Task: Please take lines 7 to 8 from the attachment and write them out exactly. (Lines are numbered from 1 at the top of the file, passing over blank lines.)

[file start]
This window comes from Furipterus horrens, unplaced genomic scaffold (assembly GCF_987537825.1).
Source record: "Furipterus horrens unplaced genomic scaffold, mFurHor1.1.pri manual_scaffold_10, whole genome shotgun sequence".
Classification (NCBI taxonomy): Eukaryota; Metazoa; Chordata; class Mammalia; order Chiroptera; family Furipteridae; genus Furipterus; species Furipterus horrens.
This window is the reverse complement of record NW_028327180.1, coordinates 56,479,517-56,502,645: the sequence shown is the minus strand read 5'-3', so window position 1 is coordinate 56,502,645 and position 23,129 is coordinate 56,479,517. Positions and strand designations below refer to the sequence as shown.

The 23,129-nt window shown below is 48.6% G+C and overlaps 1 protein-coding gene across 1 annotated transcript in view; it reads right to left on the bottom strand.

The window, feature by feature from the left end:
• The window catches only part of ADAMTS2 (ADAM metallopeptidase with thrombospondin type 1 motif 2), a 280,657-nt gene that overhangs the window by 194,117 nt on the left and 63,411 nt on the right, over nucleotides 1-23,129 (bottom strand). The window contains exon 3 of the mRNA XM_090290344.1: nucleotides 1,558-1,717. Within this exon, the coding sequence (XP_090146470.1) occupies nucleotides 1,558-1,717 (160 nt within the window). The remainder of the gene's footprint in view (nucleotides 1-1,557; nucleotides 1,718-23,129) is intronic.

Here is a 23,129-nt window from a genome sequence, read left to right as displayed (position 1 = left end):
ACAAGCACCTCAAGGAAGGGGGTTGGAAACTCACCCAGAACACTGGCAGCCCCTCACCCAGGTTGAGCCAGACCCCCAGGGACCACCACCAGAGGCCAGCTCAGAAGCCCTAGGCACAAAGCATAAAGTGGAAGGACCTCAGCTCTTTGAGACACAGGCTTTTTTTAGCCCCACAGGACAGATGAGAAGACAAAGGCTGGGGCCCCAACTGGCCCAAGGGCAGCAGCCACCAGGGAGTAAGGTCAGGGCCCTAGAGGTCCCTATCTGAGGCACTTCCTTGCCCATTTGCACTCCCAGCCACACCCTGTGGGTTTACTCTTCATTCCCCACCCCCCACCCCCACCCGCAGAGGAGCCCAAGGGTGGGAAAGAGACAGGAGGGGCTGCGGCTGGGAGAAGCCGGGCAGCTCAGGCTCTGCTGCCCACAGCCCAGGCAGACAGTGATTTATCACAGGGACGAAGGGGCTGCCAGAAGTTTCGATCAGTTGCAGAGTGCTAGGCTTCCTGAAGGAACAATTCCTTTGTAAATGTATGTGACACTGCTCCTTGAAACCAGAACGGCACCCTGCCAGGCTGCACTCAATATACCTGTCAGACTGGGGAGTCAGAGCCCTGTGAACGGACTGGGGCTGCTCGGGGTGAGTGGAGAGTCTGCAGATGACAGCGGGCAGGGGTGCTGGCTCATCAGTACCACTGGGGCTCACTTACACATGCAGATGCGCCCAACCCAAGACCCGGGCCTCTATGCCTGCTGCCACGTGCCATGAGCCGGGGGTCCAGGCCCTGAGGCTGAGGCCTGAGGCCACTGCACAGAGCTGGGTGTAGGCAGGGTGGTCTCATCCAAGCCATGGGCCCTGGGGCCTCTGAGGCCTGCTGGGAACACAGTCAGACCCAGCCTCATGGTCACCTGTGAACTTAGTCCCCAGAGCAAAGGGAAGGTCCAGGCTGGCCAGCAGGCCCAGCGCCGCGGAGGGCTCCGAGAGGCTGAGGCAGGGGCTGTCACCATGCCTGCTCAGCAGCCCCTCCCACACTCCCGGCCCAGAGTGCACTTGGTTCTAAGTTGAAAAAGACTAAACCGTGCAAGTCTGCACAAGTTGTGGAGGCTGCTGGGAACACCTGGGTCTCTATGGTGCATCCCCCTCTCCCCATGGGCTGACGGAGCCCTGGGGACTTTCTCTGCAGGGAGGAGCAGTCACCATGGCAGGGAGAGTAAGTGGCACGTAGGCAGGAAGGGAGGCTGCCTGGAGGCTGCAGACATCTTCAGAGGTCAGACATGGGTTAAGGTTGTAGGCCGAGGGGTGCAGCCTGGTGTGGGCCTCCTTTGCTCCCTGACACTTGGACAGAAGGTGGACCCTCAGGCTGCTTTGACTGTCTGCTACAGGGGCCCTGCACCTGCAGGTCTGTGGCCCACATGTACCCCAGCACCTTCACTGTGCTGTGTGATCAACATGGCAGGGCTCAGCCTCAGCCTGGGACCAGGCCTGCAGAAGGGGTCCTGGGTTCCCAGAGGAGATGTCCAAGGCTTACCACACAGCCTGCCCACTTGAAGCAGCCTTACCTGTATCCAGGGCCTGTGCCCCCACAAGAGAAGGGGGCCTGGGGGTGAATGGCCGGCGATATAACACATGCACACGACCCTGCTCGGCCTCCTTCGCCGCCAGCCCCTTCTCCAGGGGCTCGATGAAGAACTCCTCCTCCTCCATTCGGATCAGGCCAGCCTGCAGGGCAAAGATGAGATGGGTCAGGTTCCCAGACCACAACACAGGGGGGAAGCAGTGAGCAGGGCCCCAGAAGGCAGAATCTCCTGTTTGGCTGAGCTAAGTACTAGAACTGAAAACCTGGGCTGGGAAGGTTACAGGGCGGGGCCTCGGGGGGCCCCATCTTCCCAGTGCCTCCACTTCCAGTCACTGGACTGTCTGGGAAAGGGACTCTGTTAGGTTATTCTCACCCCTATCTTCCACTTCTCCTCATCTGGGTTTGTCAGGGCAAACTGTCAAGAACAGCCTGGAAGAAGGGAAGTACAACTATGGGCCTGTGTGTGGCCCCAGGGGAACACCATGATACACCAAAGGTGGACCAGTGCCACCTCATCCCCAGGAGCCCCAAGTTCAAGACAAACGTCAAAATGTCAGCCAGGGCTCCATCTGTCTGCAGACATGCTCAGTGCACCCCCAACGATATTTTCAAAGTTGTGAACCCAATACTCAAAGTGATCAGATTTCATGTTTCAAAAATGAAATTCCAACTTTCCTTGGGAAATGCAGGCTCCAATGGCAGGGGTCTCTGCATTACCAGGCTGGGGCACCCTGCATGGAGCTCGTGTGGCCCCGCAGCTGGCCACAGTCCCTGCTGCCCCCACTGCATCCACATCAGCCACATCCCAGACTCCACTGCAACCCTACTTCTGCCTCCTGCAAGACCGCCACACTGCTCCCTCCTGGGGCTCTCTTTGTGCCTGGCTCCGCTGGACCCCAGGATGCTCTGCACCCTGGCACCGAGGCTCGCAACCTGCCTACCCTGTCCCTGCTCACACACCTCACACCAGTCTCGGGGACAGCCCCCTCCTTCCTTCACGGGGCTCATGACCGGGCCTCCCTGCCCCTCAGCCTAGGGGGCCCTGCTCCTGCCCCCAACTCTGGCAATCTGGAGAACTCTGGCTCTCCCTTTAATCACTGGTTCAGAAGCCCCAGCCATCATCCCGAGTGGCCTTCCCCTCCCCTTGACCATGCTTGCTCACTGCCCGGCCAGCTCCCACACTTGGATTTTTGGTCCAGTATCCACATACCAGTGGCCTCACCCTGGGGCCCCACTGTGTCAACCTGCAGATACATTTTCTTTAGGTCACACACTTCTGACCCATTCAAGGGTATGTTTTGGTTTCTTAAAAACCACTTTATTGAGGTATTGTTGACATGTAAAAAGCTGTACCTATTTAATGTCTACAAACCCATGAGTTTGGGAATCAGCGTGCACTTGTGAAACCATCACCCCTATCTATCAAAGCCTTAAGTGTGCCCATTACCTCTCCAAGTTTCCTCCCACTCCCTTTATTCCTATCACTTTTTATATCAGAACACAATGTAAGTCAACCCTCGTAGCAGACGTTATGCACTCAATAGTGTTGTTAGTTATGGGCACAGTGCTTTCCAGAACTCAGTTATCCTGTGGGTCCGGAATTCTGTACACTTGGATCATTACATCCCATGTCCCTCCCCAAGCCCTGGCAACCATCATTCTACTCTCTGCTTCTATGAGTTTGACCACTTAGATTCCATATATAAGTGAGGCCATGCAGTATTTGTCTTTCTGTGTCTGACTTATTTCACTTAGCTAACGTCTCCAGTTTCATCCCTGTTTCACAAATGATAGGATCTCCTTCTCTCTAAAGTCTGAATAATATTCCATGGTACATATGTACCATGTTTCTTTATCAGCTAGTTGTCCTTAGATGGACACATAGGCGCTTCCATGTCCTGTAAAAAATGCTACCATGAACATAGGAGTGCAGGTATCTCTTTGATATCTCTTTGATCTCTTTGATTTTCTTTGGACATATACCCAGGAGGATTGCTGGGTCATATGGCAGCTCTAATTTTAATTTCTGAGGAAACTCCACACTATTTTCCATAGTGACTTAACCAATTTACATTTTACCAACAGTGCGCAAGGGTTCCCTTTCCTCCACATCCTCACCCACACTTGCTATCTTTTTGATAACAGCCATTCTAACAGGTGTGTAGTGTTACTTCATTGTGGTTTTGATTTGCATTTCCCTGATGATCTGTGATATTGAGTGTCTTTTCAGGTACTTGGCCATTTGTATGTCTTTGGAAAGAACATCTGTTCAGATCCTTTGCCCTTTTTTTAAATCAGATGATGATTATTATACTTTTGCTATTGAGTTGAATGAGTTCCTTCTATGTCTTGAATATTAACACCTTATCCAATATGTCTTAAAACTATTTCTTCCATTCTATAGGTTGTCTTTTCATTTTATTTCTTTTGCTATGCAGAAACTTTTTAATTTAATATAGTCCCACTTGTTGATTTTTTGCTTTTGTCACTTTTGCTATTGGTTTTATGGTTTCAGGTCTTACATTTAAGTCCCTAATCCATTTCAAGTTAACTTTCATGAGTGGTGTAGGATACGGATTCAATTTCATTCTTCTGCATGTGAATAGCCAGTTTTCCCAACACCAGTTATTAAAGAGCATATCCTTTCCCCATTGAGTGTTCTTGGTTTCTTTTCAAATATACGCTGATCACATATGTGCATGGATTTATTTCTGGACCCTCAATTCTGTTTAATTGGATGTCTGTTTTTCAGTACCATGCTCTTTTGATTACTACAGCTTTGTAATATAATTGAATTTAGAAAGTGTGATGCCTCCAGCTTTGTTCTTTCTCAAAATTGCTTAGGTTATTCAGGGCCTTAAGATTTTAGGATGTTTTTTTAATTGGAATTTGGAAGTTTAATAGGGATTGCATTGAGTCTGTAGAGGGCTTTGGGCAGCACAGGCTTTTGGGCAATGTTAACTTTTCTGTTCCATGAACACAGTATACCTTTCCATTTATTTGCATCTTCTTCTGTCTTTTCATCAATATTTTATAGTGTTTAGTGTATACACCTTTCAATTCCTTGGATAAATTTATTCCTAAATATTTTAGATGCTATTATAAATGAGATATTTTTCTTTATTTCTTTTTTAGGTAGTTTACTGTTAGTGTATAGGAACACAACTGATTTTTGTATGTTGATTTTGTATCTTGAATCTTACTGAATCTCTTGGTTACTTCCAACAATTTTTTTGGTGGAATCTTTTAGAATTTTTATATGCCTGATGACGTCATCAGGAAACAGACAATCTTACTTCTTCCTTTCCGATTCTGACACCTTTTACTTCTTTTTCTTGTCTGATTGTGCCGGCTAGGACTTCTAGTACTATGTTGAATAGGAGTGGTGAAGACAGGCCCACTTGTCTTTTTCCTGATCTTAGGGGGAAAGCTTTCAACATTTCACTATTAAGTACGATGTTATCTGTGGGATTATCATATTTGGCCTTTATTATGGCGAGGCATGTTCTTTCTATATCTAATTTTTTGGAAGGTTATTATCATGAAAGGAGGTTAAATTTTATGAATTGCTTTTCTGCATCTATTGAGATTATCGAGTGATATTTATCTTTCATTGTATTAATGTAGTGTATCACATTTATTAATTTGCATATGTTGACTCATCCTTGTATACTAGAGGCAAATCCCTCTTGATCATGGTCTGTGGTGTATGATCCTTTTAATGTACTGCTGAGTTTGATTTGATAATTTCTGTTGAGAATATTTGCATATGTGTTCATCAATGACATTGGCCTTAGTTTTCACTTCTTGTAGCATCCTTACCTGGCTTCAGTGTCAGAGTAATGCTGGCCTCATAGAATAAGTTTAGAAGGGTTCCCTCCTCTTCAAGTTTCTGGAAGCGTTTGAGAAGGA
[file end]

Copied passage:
• The window catches only part of ADAMTS2 (ADAM metallopeptidase with thrombospondin type 1 motif 2), a 280,657-nt gene that overhangs the window by 194,117 nt on the left and 63,411 nt on the right, over nucleotides 1-23,129 (bottom strand). The window contains exon 3 of the mRNA XM_090290344.1: nucleotides 1,558-1,717. Within this exon, the coding sequence (XP_090146470.1) occupies nucleotides 1,558-1,717 (160 nt within the window). The remainder of the gene's footprint in view (nucleotides 1-1,557; nucleotides 1,718-23,129) is intronic.

Here is a 23,129-nt window from a genome sequence, read left to right as displayed (position 1 = left end):